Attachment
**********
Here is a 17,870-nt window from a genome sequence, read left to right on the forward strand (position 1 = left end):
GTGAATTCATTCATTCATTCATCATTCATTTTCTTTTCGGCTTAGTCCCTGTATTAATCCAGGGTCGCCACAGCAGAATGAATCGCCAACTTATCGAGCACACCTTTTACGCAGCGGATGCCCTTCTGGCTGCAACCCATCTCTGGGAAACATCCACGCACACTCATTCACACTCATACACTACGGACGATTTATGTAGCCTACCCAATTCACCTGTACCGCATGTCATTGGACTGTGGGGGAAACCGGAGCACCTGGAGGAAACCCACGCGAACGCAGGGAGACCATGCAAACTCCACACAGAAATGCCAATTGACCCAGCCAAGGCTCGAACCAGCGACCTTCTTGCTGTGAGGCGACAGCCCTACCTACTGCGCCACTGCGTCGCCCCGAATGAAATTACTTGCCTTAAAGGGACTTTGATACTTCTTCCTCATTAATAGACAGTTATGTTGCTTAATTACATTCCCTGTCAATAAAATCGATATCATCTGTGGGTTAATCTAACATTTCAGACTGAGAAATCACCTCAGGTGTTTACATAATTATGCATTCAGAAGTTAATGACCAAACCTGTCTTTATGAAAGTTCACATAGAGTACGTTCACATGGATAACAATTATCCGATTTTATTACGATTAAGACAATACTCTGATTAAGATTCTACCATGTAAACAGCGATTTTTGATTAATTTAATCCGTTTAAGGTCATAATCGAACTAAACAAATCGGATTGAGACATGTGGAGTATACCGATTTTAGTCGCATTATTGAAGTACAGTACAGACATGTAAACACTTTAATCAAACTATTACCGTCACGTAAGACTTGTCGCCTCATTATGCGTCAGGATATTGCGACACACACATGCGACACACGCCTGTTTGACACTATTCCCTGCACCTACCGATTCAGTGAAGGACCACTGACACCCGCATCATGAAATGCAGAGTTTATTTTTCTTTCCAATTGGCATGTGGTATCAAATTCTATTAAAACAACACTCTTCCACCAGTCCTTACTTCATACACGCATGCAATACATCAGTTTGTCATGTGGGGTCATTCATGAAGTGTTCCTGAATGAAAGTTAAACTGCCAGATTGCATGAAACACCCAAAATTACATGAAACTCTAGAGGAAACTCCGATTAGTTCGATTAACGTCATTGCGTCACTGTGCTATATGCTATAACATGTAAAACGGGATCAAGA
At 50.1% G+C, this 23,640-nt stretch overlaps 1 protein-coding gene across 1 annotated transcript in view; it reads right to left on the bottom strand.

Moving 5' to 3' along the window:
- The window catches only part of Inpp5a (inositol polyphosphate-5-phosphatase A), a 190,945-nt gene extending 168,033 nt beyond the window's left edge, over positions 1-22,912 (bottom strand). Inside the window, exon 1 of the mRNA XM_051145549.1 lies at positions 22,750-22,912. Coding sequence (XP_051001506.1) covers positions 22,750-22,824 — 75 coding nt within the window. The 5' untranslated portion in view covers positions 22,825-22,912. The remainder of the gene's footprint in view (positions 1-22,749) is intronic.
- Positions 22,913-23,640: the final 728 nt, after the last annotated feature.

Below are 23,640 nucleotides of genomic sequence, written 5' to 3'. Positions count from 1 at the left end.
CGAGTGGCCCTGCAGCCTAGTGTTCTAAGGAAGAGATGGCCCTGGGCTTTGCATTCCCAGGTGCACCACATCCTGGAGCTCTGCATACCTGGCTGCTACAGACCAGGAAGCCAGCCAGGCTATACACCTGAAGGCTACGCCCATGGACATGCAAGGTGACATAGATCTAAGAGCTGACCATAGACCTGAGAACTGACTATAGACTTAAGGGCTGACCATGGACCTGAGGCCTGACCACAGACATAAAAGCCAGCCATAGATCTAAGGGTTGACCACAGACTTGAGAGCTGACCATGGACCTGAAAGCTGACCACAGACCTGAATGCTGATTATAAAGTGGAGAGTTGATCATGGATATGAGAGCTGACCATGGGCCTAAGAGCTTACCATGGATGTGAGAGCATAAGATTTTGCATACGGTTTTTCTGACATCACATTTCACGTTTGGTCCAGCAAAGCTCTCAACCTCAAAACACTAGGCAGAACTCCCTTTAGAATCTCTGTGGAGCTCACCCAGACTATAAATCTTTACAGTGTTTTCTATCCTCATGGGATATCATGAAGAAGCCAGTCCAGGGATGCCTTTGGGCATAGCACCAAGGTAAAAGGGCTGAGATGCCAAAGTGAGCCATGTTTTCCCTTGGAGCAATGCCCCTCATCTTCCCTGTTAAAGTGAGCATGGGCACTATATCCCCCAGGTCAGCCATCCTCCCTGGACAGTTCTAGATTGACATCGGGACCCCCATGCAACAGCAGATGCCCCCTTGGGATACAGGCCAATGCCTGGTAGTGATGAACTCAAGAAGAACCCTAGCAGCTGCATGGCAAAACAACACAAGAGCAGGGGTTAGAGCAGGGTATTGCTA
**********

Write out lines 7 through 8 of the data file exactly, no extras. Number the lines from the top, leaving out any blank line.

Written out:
Below are 23,640 nucleotides of genomic sequence, written 5' to 3'. Positions count from 1 at the left end.
CGAGTGGCCCTGCAGCCTAGTGTTCTAAGGAAGAGATGGCCCTGGGCTTTGCATTCCCAGGTGCACCACATCCTGGAGCTCTGCATACCTGGCTGCTACAGACCAGGAAGCCAGCCAGGCTATACACCTGAAGGCTACGCCCATGGACATGCAAGGTGACATAGATCTAAGAGCTGACCATAGACCTGAGAACTGACTATAGACTTAAGGGCTGACCATGGACCTGAGGCCTGACCACAGACATAAAAGCCAGCCATAGATCTAAGGGTTGACCACAGACTTGAGAGCTGACCATGGACCTGAAAGCTGACCACAGACCTGAATGCTGATTATAAAGTGGAGAGTTGATCATGGATATGAGAGCTGACCATGGGCCTAAGAGCTTACCATGGATGTGAGAGCATAAGATTTTGCATACGGTTTTTCTGACATCACATTTCACGTTTGGTCCAGCAAAGCTCTCAACCTCAAAACACTAGGCAGAACTCCCTTTAGAATCTCTGTGGAGCTCACCCAGACTATAAATCTTTACAGTGTTTTCTATCCTCATGGGATATCATGAAGAAGCCAGTCCAGGGATGCCTTTGGGCATAGCACCAAGGTAAAAGGGCTGAGATGCCAAAGTGAGCCATGTTTTCCCTTGGAGCAATGCCCCTCATCTTCCCTGTTAAAGTGAGCATGGGCACTATATCCCCCAGGTCAGCCATCCTCCCTGGACAGTTCTAGATTGACATCGGGACCCCCATGCAACAGCAGATGCCCCCTTGGGATACAGGCCAATGCCTGGTAGTGATGAACTCAAGAAGAACCCTAGCAGCTGCATGGCAAAACAACACAAGAGCAGGGGTTAGAGCAGGGTATTGCTA